CNET published a thought-provoking article last week, about Stuxnet, a sophiscated software worm that “targets critical infrastructure companies.” It “doesn’t just steal data, it leaves a back door that could be used to remotely and secretly control plant operations.”
This complex software is targeted not at desktop or laptop PC’s, but at industrial control systems. It has infected systems particularly in Iran and India, but also companies in the US.
The malware, which made headlines in July, is written to steal code and design projects from databases inside systems found to be running Siemens Simatic WinCC software used to control systems such as industrial manufacturing and utilities. The Stuxnet software also has been found to upload its own encrypted code to the Programmable Logic Controllers (PLCs) that control the automation of industrial processes and which are accessed by Windows PCs. …
An attacker could use the back door to remotely do any number of things on the computer, like download files, execute processes, and delete files, but an attacker could also conceivably interfere with critical operations of a plant to do things like close valves and shut off output systems
The eCommerce Times commented:
“The Stuxnet worm, which targets industrial control systems, or "SCADA" systems, is one of the most sophisticated bits of digital malware security researchers have come across in a long time. Now, those researchers want to know where it came from. Was Stuxnet the product of a den of hackers working on their own accord, or did a national government somewhere in the world have a hand in its creation?
"Given the sophistication and organization behind it, we highly suspect it has nation-state involvement rather than being a tool for competitive intelligence," Roel Schouwenberg, a senior antivirus researcher with Kaspersky Lab, told TechNewsWorld.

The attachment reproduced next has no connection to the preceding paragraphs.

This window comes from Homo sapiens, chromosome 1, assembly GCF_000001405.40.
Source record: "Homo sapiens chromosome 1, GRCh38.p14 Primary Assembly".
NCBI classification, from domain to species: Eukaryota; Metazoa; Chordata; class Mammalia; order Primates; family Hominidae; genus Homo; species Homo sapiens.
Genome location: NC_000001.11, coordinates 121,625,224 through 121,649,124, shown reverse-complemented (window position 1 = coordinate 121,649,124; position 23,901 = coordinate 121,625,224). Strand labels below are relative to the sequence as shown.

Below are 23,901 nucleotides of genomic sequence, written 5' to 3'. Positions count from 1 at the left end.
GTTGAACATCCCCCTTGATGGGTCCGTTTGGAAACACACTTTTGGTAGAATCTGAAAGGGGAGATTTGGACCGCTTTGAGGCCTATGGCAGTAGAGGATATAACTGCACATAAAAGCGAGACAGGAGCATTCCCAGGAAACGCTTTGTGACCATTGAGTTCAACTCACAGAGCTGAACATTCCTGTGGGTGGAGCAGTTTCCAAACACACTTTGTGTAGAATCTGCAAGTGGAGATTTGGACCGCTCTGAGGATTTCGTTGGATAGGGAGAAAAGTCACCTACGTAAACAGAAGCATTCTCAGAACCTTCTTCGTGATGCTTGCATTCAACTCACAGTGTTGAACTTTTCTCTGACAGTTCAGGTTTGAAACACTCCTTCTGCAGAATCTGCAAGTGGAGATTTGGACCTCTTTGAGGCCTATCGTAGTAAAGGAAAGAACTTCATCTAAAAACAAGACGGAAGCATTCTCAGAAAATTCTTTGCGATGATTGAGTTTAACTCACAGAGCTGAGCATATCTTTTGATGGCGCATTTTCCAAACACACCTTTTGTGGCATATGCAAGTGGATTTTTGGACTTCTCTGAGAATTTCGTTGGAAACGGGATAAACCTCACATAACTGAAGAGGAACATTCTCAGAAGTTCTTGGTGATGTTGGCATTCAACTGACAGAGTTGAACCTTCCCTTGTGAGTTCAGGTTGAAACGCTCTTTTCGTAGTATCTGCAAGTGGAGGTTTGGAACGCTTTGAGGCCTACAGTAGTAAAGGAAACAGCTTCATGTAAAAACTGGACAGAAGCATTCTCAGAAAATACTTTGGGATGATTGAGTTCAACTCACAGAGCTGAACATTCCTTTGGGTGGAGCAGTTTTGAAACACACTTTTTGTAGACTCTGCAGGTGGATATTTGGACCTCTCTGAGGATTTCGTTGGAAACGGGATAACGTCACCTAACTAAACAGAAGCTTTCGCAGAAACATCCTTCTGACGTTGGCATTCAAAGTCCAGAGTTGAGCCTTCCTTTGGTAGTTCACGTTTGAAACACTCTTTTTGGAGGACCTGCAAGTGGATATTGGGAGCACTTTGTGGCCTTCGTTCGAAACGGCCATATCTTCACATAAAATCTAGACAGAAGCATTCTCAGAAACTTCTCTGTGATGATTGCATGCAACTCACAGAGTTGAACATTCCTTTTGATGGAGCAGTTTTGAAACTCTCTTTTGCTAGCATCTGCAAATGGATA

In a recent post, I quoted a report entitled, “21 Steps to Improve Cyber Security of SCADA Networks,” where the US Department of Energy stressed the importance of security in control systems:
The U.S. energy sector operates the most robust and reliable energy infrastructure in the world. This level of reliability is made possible by the extensive use of Supervisory Control and Data Acquisition (SCADA), Distributed Control System (DCS), and other control systems that enable automated control of energy production and distribution. These systems integrate a variety of distributed electronic devices and networks to help monitor and control energy flows in the electric grid and oil and gas infrastructure.
Automated control has helped to improve the productivity, flexibility, and reliability of energy systems. However, energy control systems communicate with a multitude of physically dispersed devices and various information systems that can expose energy systems to malicious cyber attacks. A successful cyber attack could compromise control systems and disrupt energy networks and the critical sectors that depend on them.
Securing control systems is a key element in protecting the Nation’s energy infrastructure. The National Research Council identified "protecting energy distribution services by improving the security of SCADA systems" as one of the 14 most important technical initiatives for making the nation safer across all critical infrastructures.
By targeting systems that control vital parts of a nation’s critical infrastructure, this worm is an example of how increasingly sophisticated technology can be used as an offensive weapon. Lots of questions still exist about this specific worm, but it really illustrates how we must be concerned about the security of all computer-based systems, not just those in data centers.
Somehow, this causes more concern in my paranoid mind than vulnerabilities in my iPhone.